About being considered "high-functioning"
Mod note: This is a submission received anonymously that is too excellent to present in any form but the original.
One thing that sucks about being considered high functioning is that you really doubt how disabled you really are. Then when it hits you that you are really as disabled as that, you feel crappy because you struggle so much.
What’s even worse is that because you seem so capable to others, they expect a lot more from you and when you don’t reach those expectations, you are scorned. If you tell them that you are struggling with it because of your disability, people think you’re just being a wuss and not trying hard enough, even if you try hard every single day to cope.
Another problem (slightly related) is when you meet other, more accomplished autistics who turn out to have been far more severe than you were during childhood. I mean, obviously you are impressed and feel happy for them, but then you start feeling shitty and start wondering if maybe you are just flawed as a person.
These are silly little insecurities that I have, but they do have an impact. I wonder if others identify with this?
I’m going to try to get Autistic Problems up and running again so that I can help counter all the Autism Speaks bullshit that’s going to be the autism tag during April.
I have been feeling very much like a sad, lonely kitten lately, and this morning I had a small epiphany about it: almost all of my social interaction is online, but because of timezones and a crappy schedule I miss the bulk of social time with friends and awesome people, so I end up feeling really left out.
Which, yeah. That’d do it, wouldn’t it.
So after grudgingly admitting that despite my difficulties in making friends with normal people I really do need an offline social life, I’m looking at meetup.com and getting a case of crawling anxiety from it. Gulp. 8(
I hate how if I take an interest in something, other people call it a “special interest”.
How come when a NT person picks up 5 instruments, they’re considered smart, or talented, and it’s considered a hobby, but when an autistic person does the same, they’re considered a savant, and it’s a “special interest”?
Does riding on crowded public transit ever get less overwhelming? I mean, is it something you can build up a tolerance to or will it always be like this for me? Because even just being on a crowded bus for an hour, even while wearing earplugs, seems to cause me a lot of fatigue. A lot of it is probably just all the people getting on and off and the uncomfortable seats and always worrying that some creepy harassing person might sit next to me, but it always seems to leave me too tired to do much for the next few hours.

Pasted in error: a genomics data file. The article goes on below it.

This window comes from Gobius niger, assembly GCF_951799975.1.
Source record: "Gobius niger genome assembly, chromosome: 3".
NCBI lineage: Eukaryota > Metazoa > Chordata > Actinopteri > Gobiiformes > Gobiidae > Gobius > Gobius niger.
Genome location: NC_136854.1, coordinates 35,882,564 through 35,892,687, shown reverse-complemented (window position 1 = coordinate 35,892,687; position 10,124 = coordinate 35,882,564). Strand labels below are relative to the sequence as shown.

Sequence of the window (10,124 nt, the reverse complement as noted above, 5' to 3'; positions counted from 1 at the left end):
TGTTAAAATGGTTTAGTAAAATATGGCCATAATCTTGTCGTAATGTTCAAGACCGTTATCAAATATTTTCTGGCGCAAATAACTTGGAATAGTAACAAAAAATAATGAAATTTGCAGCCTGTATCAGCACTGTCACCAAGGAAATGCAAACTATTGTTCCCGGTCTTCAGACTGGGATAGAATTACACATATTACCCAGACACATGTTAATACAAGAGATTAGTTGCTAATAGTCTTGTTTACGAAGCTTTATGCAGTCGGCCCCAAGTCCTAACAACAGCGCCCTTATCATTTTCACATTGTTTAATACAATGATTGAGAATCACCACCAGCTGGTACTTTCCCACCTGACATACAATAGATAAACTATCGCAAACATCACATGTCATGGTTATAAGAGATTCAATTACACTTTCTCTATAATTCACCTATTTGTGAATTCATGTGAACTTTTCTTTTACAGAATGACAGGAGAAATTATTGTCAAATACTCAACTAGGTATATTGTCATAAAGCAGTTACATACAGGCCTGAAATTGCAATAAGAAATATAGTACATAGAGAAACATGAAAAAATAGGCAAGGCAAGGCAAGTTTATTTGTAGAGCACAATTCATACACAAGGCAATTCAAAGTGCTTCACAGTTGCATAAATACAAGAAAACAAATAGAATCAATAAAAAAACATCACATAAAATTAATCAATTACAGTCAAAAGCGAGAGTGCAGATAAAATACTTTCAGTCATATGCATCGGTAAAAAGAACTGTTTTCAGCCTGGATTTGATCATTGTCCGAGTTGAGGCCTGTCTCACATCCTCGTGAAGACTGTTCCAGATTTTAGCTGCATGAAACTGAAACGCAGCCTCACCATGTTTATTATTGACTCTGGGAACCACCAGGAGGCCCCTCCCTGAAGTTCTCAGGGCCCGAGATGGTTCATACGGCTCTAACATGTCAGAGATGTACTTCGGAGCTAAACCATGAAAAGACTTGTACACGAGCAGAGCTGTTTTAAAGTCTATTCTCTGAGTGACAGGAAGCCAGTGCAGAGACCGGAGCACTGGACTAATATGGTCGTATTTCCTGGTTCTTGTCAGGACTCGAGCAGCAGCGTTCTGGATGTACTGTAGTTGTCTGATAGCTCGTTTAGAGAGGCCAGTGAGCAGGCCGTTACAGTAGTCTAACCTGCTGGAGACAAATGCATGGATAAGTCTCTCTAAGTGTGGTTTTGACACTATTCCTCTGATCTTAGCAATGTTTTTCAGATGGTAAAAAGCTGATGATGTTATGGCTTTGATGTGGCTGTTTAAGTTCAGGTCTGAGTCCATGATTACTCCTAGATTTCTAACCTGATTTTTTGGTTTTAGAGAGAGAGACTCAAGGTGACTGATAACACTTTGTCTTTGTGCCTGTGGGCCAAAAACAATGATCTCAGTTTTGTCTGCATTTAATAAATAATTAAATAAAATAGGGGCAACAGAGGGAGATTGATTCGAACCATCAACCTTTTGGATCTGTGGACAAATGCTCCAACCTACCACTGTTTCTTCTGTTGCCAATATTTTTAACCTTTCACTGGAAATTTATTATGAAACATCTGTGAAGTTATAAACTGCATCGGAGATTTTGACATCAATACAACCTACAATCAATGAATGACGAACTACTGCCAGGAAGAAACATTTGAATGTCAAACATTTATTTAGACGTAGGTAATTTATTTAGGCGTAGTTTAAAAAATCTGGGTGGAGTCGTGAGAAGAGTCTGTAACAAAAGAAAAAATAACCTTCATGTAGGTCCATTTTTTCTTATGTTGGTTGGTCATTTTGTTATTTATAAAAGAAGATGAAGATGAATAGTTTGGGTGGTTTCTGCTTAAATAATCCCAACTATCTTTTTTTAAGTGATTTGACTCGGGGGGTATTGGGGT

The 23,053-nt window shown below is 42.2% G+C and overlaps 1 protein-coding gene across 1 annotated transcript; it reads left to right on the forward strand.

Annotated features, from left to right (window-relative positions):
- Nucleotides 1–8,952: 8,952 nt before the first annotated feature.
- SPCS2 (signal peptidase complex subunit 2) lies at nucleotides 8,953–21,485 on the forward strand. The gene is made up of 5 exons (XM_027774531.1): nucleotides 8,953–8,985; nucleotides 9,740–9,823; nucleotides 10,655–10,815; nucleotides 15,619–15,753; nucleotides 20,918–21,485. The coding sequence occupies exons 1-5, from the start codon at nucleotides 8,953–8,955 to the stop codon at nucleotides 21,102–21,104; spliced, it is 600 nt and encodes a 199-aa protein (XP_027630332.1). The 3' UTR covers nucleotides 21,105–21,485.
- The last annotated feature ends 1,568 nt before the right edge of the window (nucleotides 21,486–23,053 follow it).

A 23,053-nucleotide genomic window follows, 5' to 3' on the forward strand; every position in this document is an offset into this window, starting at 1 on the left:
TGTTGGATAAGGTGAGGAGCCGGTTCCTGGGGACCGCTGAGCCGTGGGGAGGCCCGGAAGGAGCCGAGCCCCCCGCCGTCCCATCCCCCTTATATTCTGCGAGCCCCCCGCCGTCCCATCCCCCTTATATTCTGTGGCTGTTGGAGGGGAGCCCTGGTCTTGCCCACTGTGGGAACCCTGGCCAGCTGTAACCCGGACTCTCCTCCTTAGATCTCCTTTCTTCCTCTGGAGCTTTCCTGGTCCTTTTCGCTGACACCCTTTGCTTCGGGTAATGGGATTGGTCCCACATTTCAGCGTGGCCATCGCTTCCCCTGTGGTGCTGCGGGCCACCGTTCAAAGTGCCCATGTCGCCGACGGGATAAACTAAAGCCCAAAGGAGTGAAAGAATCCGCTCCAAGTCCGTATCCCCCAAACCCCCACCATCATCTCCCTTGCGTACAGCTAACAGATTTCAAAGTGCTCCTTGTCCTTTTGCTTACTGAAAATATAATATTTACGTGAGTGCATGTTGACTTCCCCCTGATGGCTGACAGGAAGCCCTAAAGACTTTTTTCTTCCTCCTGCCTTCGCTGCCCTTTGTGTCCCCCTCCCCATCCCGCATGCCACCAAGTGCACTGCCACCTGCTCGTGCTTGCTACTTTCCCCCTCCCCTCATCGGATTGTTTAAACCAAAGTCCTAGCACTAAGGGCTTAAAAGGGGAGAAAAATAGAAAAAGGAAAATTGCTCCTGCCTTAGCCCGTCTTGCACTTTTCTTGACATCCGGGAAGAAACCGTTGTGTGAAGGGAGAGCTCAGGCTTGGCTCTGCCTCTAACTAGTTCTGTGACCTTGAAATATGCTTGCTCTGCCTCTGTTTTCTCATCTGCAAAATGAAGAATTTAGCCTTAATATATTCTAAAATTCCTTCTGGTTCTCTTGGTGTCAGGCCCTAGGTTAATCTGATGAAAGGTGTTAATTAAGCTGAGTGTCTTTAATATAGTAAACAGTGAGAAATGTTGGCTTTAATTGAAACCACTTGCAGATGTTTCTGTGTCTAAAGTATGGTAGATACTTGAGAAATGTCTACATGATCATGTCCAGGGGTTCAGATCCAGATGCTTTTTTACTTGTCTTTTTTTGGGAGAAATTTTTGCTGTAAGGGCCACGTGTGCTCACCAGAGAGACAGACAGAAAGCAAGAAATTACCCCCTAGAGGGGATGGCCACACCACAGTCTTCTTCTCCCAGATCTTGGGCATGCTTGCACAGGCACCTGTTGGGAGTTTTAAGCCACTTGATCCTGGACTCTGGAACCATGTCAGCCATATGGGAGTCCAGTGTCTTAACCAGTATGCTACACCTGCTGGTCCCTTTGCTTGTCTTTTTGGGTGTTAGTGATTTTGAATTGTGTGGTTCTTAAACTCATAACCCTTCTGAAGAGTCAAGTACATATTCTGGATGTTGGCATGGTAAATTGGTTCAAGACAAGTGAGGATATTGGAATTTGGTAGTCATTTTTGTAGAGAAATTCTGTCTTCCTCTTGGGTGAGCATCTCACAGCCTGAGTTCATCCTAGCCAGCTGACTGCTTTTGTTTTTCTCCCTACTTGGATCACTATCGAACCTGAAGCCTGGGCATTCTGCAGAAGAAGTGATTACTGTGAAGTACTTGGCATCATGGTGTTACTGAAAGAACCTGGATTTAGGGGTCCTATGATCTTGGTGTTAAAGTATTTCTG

There are two reasons why I don’t like to be touched:
1. I don’t fucking like it, it feels horrible and it’s not okay for you to be offended when I don’t want you to touch me.
2. If you touch me in a “romantic” way (hold my hand/cuddle me/kiss me) and I’m not in a relationship with you, firstly why would you assume I’d like that and why would you assume I would understand what the hell is going on?
I DO NOT UNDERSTAND
Reflections on communicating- learning to speak NT.
My friend and I drove to the bookstore this evening because she needed a journal, and while she was looking for that I wandered around and happened upon the section with all the books about Autism in it. Out of a sort of morbid interest, I decided to flip through a few of them; most were just your run-of-the-mill biographies and ‘advice for parents’ type books (for some reason there never seems to be anything there written for autistics to read) but one in particular seized my attention. I didn’t really pay any attention to the title, but it was of the ‘advice for parents’ type; I decided to give it a look-see anyways. In and of itself there was nothing wrong with it- it wasn’t riveting but it wasn’t horrible like some of those books are. However, on the drive back (we live in a relatively small town so it’s about a forty minute drive to the nearest non-used bookstore) I started turning it over in my mind and thinking- always a bad sign, as the joke goes. It was about autism and communicating, a notoriously tricky subject for us, and the main thrust of it was how to teach your child to communicate more effectively.
Now of course, I knew that by ‘communicate’ they basically meant ‘communicate like an NT’, but that’s not the problem I have with it. Let me draw a comparison: let’s use languages. There are a lot of languages in the world, but the big two (at least at this time) are English and Mandarin Chinese. Almost anywhere you go in the world you’ll find somebody who speak one of those two languages, and quite frequently, that’s not their first language, it’s their second-plus. And when they speak that, they have an accent, right? It’s always been a pet theory of mine that the way autistics communicate is a separate language- a highly individual one, yes, but distinct from ‘normal’ English/French/what have you. Just like every English speaker has their own unique vocabulary, so does every autistic, verbal or no.